VTech is claimed to be using sweatshops to churn out children's toys, with conditions so bad that some workers are being forced to suicide.
However, the allegations have been met with mixed feelings by mothers, with some claiming that the economy has made practices such as this "a way of life".
According to the Sun, a report by the Institute for Global Labour and Human Rights found that the educational electronics toy maker was forcing staff in Hong Kong factories to work on production lines for 15 hours a day.
Claims of beatings and overcrowding sleeping areas were also made.
The organisation also claimed that staff were forced to eat rice and rotten potatoes, while those brave enough to try to flee had their wages taken away.
In a similar scenario to the notorious Foxconn, some staff were so unhappy that they "leapt to their deaths".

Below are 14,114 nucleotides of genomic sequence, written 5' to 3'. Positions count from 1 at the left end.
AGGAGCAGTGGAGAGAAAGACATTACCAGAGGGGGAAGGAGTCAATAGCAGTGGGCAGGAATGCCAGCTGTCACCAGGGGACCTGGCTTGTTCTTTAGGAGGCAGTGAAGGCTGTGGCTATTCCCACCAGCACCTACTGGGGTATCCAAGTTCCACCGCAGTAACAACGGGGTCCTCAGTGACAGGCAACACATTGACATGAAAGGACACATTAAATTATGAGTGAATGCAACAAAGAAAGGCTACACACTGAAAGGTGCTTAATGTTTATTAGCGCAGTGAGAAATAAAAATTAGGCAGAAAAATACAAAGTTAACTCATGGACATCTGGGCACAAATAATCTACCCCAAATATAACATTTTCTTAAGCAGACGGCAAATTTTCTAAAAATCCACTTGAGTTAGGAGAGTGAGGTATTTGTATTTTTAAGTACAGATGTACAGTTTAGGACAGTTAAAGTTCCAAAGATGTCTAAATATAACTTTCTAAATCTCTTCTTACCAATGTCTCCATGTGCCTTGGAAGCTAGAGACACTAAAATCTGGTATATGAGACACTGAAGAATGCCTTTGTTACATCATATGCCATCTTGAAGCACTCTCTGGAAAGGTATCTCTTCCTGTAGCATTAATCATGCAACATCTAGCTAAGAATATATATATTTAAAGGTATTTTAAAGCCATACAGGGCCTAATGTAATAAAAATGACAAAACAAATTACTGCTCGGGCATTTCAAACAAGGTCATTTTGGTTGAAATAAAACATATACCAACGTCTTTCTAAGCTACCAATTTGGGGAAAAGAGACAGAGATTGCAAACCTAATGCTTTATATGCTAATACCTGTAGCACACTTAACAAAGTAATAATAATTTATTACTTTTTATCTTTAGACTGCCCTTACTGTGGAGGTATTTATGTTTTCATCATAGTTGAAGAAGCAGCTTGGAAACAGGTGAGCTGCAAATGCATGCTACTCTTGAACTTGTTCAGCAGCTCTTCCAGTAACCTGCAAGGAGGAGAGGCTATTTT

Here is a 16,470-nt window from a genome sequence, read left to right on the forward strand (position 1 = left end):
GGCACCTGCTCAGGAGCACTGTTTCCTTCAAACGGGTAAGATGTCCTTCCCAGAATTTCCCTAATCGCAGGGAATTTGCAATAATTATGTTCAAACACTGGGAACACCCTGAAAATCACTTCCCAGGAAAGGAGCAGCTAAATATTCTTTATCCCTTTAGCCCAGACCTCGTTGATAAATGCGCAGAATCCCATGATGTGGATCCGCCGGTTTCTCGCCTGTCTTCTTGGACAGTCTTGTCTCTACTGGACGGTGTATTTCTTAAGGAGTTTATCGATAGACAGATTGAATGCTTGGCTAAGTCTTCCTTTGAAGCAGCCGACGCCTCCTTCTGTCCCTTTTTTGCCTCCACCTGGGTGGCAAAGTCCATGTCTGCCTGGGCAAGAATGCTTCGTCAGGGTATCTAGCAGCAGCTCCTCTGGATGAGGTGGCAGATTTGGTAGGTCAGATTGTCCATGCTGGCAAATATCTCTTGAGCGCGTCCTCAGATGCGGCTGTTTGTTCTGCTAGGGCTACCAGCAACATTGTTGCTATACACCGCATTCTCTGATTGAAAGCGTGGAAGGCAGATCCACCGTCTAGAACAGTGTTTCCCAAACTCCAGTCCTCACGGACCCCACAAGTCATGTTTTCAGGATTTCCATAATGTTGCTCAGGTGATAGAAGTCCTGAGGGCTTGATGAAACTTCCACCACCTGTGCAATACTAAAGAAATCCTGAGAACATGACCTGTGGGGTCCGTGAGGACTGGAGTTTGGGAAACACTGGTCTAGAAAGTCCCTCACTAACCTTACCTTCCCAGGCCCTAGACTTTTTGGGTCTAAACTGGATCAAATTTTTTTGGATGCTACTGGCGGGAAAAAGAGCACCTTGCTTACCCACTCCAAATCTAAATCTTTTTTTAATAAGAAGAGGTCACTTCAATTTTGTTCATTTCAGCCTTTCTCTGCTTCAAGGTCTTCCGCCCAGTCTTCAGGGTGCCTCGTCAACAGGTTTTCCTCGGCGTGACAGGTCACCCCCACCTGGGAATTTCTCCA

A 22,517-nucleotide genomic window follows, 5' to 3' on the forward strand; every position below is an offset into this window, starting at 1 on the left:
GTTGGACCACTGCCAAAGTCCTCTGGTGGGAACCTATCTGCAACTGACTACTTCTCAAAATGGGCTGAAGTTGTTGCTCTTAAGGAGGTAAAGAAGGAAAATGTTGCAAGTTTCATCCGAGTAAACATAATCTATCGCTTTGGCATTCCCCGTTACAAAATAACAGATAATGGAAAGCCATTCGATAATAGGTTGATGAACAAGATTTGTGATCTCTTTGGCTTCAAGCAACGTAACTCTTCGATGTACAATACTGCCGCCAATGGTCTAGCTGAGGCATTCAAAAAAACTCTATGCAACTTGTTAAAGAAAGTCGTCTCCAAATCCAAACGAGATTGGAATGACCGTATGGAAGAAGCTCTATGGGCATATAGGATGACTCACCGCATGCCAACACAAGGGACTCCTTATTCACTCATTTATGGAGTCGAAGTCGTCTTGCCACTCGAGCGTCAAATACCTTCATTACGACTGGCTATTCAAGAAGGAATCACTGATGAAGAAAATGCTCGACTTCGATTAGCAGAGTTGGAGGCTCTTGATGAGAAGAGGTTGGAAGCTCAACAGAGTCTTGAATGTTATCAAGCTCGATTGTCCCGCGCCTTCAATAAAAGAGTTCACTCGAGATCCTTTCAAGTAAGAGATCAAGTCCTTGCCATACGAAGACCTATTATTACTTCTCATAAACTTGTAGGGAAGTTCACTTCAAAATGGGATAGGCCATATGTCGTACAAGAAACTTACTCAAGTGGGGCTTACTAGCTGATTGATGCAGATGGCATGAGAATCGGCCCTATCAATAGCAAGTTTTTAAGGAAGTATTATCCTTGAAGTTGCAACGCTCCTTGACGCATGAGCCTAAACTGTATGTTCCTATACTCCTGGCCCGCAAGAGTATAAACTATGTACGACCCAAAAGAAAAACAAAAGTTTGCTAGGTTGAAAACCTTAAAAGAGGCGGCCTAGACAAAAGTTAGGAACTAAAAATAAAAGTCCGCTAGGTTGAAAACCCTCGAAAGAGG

However, it seems as though some parents aren't overly concerned about where their children's toys have sprouted from.
One mother told TechEye: "Cheap toys and clothes come at the expense of child labour. It's sad but it's true and let's face it we all want a bargain".
Another said: "You buy most of these toys knowing in the back of your mind that it's not right but you can't afford to be picky if it's all you can afford".
However, some were more critical of the company, which produces toys such as the £80 Storio e-reader and InnoTab2, a tablet designed for children.
One mother said: "This is absolutely disgusting. Vtech make amazing educational toys for our British children but it seems at the expense of a much poorer desperate population. It doesn't sit right. What kind of education is that? What does this teach our kids?"
Another claimed she would "never intentionally" give her child a product that had been made under these conditions.
"I want to take all the products made by the company away from my little one," she said.
"However, would an item I bought from Tescos or Fisher Price be any better? I doubt it."